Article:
In the tradition of Cesar Chavez and Dr. Martin Luther King Jr., students and workers stood as one in the fight for economic justice and workers' rights on campuses and in communities nationwide. 2008 marks the 40th anniversary of the successful strike by the Memphis sanitation workers which lead to the assassination of Dr. Martin Luther King Jr. This year, thousands of students participated in over 225 actions and events during the week of action. Students demanded that their universities and corporations pay their workers living wages, provide adequate medical benefits, respect workers rights to organize, collectively bargain, and more.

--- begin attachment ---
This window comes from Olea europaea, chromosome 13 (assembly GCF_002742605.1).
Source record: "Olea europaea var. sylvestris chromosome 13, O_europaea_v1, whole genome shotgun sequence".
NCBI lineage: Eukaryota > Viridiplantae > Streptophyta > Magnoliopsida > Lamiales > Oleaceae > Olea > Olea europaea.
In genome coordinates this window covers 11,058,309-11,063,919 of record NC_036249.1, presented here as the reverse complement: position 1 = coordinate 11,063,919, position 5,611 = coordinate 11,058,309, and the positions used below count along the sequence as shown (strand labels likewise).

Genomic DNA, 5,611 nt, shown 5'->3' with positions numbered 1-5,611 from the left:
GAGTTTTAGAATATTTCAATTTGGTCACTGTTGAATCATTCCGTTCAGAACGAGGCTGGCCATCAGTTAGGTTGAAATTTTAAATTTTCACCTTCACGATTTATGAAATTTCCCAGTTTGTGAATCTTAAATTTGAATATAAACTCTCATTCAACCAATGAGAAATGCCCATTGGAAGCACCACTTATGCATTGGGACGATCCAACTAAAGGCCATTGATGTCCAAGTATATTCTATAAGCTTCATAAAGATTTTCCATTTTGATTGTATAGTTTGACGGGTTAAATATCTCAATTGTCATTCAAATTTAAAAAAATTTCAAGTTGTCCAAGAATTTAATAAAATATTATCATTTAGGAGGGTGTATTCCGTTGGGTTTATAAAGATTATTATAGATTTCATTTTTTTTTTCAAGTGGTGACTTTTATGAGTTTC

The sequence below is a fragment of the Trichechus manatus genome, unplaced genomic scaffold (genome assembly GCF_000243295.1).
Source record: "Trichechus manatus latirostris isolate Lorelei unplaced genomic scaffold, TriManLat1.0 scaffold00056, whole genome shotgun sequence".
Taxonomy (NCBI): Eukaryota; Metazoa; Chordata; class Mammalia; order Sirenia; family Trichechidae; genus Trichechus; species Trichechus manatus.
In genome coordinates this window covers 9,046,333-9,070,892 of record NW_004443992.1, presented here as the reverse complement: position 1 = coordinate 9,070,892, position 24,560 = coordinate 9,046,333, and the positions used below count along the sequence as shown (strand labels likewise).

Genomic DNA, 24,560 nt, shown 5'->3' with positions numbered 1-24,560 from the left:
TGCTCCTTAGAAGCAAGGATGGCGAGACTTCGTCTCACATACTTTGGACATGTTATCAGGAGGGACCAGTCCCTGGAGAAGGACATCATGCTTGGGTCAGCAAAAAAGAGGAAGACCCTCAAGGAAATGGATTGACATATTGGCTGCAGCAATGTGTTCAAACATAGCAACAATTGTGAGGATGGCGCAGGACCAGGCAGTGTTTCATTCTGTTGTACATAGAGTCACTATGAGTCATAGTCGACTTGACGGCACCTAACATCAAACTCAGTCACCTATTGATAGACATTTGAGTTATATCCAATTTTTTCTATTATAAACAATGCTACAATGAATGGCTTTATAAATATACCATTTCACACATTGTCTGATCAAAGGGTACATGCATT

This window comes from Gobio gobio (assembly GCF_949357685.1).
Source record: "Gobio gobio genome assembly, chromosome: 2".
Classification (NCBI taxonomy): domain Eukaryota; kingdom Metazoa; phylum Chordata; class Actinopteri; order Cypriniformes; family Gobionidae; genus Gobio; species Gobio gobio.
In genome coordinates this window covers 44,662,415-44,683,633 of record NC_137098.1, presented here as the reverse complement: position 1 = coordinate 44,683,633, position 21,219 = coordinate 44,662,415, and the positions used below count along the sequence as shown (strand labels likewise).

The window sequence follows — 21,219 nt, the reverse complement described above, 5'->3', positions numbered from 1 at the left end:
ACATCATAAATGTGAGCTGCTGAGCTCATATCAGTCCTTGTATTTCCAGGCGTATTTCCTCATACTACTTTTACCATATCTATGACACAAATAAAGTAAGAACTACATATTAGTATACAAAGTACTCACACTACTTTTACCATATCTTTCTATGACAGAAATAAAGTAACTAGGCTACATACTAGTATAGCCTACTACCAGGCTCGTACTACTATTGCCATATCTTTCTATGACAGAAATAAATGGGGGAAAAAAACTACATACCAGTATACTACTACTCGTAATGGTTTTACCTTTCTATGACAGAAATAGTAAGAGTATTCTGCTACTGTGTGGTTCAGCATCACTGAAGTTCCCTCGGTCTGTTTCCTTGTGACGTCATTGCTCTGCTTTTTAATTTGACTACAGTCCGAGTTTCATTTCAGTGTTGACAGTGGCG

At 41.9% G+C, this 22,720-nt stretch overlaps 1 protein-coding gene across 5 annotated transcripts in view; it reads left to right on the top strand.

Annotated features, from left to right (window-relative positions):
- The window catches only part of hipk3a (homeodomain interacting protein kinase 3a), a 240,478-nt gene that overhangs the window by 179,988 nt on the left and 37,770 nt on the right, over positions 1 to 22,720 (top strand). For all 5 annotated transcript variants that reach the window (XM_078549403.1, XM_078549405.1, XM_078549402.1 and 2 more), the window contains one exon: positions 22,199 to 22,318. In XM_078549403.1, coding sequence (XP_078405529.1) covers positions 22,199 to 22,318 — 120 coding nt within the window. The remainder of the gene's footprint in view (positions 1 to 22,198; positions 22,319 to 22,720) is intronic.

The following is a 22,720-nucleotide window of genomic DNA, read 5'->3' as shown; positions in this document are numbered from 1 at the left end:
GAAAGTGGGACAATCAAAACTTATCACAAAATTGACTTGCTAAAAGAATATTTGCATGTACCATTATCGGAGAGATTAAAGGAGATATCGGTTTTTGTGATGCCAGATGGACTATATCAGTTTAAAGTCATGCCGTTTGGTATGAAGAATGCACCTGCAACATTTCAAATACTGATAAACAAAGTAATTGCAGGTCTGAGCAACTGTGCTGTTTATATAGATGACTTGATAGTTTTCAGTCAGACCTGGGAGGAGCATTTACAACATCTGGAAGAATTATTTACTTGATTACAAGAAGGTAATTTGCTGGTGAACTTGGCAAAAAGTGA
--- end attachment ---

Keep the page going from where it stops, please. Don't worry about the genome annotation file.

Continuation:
The National Student Labor Week of Action (NSLWoA) is more than just a time for students to take action on their respective campaigns. For many, the NSLWoA is a strategic moment to bring to fruition a plan/campaign that they've been working on for months, if not years. It is an opportunity to reach across campuses and communities and get to know other activists and organizers and their fights for social change on a wide range of issues like environmental justice, human rights, and racial justice to name a few. It is a chance to get to know workers on campus and begin to understand the issues on their particular campus or community, and from that beginning to let others know of the injustices occurring in their daily lives. For others, it is an opportunity to show solidarity with friends, allies, or other champions of justice.
The NSLWoA, helps students and their allies know they are not alone in their struggles for workers rights, economic, and social justice on their campuses and communities.